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Legislation or court guidelines? Who will put freebies in a box?

Experts dwell on whether or not there can be a legal definition of the term 'freebies'

Supreme COurt

It was also suggested to the court that the court itself can make guidelines for the parties to adhere to just like the Vishaka guidelines

Bhavini Mishra New Delhi
In yet another brainstorming session in the Supreme Court on how to regulate freebies, the new question that was raised on Tuesday was if there can be a legal definition of the term 'freebies'.

Chief Justice of India N V Ramana said balance is of utmost importance while debating this issue. “Suppose tomorrow a particular State says they are giving out freebies or launching a scheme, do we say it is the prerogative of the State government and leave it as it is? There has to be a balance,” he said.

Senior Advocate and Legislator Kapil Sibal informed the court that when a State’s deficit increases beyond 3 per cent, it could be regulated. “If the States exceed their budget allocation, then the next allocation can be reduced,” he said.

Solicitor General Tushar Mehta pointed out that people cannot be mere spectators when the Chief Minister of a particular State offers freebies. “Voters have the right to informed choices, and false promises are destroying the economy,” he said.

Senior advocate Vikas Singh, for petitioner Ashwini Upadhyay, said the real problem is the legal definition. He said freebies can be controlled before the elections when parties announce their manifesto. It(freebies) creates an unlevel field. “Voters have the right to know where their tax money is going and for what purpose it is being used. How do you plan to pay for the freebies should be included in the manifesto,” he said.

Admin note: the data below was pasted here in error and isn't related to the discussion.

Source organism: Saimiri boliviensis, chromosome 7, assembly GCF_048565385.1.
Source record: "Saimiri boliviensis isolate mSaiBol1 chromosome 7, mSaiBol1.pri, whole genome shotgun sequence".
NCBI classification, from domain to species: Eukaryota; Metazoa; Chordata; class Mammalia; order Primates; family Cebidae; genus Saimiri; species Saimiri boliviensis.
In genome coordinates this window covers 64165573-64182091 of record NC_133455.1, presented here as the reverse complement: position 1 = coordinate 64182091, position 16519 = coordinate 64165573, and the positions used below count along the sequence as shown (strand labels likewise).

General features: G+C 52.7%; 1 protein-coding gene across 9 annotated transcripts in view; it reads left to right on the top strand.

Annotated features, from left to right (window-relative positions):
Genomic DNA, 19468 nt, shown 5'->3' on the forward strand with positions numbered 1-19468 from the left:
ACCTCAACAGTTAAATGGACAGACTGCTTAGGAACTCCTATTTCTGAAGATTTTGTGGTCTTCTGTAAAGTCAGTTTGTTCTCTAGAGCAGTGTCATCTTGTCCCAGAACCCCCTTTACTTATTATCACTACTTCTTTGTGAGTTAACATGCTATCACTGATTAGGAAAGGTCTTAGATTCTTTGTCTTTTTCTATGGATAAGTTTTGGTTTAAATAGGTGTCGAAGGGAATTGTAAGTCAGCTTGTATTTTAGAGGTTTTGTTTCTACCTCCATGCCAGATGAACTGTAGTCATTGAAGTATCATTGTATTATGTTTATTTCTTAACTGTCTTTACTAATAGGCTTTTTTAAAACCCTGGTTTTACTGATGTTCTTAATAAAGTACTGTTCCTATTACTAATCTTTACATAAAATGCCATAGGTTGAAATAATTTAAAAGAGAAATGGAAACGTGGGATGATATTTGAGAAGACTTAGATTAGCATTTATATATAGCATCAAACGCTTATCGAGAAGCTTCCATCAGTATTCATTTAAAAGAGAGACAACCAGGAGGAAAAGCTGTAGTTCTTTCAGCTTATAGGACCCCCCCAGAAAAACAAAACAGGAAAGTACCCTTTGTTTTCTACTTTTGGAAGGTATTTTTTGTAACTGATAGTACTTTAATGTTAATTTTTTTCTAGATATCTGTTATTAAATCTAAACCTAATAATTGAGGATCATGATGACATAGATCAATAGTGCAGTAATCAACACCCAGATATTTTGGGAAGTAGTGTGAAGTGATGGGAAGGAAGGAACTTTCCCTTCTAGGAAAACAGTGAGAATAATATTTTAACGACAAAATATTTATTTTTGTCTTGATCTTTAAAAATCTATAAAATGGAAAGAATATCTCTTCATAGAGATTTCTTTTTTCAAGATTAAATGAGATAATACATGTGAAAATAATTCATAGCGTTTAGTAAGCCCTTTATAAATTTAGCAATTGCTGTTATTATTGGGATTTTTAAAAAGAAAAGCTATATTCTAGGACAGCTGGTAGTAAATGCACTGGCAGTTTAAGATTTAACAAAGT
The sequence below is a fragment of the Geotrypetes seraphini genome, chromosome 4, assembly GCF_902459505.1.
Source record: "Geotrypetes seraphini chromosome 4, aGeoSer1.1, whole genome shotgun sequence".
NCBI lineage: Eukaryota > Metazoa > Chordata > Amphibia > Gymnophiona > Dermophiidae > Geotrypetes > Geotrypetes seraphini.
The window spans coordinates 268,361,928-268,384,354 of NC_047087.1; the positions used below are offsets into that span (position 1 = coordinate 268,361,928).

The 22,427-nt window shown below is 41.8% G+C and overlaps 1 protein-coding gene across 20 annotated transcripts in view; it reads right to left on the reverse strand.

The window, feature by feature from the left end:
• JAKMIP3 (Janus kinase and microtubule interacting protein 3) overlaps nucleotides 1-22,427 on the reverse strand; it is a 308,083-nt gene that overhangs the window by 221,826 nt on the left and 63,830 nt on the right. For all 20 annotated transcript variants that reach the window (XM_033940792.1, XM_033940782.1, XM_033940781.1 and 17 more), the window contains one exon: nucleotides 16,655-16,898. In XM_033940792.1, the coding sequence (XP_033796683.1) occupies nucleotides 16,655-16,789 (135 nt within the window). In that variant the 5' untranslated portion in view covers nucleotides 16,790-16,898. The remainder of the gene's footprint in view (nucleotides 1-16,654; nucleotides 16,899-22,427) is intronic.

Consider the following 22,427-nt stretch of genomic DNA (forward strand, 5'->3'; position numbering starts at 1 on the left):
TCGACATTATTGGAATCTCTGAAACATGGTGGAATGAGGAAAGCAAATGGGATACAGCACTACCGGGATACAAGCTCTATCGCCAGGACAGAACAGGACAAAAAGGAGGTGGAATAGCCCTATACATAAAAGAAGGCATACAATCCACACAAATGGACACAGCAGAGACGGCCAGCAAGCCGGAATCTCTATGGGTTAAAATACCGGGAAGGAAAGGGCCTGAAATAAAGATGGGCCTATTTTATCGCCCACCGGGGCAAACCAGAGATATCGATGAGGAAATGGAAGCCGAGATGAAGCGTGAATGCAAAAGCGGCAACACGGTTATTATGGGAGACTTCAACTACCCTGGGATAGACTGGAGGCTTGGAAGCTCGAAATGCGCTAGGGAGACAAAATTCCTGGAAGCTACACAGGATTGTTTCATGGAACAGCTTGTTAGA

The Court also expressed its displeasure over remarks made by Tamil Nadu Finance Minister Palanivel Thiaga Rajan. CJI Ramana told DMK MP and Senior Advocate P Wilson: “I want to say so many things, but I don’t want to, being a Chief Justice, talk about your party or minister.”

Earlier, the DMK Minister had, in a television debate, asked the central government “on what basis” state governments should change their policies on freebies. “Do you have a constitutional basis? No. Are you a financial expert? No. Do you have a Nobel prize? No. Have you performed better than us? No. On what basis should I change my policy for you? Is this some extra-constitutional diktat coming from heaven?” he had asked in the debate.

Taking the court discussion further, a definition of what doesn’t constitute a freebie was put before the court by Senior Advocate Gopal Sankaranarayanan, appearing for the petitioner, which is as follows:

1. Freebies are not a constitutional obligation.

2. Freebies are not for the entire population but only for a section of people

3. They do not have a direct link to public purpose

4. They are not for crisis or emergency

The court, however, said that the concept should not be put in such a volatile compartment. “Free houses and bicycles in rural areas have changed the lives of many people. It makes a lot of difference for people there. So is this a freebie or given for the upliftment of people?” the court asked.

Senior Advocate Abhishek Manu Singhvi, appearing for the Aam Aadmi Party(AAP), said the court cannot restrict pre-election promises as it will affect the freedom of speech and expression. “In the pre-election stage, curtailing the parties from saying something doesn’t sit right. In the legal sense, Parliament can make a law,” he said.

It was also suggested to the court that the court itself can make guidelines for the parties to adhere to just like the Vishaka guidelines.

Opposing this, Singhvi said if the court does so the remedy for political parties to move the court would be exhausted in that case. “If the parliament makes a law I can approach the court but if the apex court makes the guidelines, where do I go?” he asked.

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First Published: Aug 23 2022 | 3:42 PM IST

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